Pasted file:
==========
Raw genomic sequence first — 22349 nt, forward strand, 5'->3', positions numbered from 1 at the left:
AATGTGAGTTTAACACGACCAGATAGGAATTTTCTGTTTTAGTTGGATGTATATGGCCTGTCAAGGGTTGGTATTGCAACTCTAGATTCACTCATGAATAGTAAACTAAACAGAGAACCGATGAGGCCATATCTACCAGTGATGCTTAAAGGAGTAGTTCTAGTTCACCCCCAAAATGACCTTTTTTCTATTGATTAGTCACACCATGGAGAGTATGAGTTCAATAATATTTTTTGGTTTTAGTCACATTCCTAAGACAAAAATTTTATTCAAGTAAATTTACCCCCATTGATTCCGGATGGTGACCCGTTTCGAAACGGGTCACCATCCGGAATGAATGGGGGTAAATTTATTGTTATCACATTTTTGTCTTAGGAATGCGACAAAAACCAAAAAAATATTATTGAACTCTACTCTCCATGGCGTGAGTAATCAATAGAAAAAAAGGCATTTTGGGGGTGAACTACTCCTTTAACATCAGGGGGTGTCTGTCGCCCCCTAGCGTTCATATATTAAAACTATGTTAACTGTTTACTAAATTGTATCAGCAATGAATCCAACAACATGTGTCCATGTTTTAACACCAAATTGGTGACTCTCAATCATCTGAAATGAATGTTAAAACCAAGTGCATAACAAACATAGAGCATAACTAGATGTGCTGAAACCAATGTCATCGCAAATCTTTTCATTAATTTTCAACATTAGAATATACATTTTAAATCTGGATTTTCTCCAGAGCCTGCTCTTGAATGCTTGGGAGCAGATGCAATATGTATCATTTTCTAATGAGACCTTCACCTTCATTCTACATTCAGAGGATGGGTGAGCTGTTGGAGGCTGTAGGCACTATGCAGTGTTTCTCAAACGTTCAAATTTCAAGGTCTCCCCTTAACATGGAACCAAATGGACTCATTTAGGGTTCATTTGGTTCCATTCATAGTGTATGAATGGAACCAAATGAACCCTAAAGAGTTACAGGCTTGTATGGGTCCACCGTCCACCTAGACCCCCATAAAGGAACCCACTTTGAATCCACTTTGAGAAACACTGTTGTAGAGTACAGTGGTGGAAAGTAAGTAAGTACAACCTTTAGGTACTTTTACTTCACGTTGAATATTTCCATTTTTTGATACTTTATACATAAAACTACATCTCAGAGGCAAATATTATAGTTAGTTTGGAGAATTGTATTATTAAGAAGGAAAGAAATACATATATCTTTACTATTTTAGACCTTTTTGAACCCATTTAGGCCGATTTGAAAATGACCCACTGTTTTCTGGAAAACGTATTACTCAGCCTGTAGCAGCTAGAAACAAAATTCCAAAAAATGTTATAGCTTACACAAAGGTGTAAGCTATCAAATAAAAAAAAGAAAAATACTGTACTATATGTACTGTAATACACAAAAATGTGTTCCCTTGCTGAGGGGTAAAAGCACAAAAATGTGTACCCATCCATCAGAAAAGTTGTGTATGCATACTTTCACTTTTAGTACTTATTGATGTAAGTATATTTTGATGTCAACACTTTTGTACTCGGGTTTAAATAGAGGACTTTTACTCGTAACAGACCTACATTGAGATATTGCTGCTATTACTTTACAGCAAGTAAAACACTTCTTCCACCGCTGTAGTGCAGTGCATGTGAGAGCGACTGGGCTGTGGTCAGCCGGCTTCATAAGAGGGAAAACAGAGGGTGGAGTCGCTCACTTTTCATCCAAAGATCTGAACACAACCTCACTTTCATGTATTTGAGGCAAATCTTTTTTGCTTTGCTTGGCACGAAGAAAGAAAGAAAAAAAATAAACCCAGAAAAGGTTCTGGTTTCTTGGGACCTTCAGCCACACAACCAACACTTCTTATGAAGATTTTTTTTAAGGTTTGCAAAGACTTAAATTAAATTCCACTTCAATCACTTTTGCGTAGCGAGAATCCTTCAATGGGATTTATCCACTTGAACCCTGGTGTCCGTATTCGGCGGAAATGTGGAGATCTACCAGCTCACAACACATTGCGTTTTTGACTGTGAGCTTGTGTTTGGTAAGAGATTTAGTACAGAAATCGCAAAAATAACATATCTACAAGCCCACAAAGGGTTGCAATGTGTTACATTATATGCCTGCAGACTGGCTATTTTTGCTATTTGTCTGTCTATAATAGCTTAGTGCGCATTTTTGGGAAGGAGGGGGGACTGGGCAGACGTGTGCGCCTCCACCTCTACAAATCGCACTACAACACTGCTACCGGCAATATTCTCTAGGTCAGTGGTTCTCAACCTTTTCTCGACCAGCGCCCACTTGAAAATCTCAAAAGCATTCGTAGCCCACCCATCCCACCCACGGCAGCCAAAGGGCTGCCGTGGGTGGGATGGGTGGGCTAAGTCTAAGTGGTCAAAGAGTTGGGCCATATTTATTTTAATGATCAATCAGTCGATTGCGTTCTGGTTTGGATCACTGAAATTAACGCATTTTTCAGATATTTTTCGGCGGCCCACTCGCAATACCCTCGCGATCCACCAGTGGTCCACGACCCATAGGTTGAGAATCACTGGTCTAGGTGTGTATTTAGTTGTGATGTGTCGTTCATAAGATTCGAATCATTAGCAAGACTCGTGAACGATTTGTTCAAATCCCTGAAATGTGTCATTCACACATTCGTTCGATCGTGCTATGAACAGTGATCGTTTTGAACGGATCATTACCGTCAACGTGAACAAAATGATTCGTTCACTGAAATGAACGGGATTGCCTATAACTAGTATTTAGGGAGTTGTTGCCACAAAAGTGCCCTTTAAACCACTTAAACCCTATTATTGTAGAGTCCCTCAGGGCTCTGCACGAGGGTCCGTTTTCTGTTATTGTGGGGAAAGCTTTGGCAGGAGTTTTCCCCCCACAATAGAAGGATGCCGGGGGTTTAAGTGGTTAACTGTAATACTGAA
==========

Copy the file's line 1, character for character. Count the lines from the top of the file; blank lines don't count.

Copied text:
Raw genomic sequence first — 22349 nt, forward strand, 5'->3', positions numbered from 1 at the left: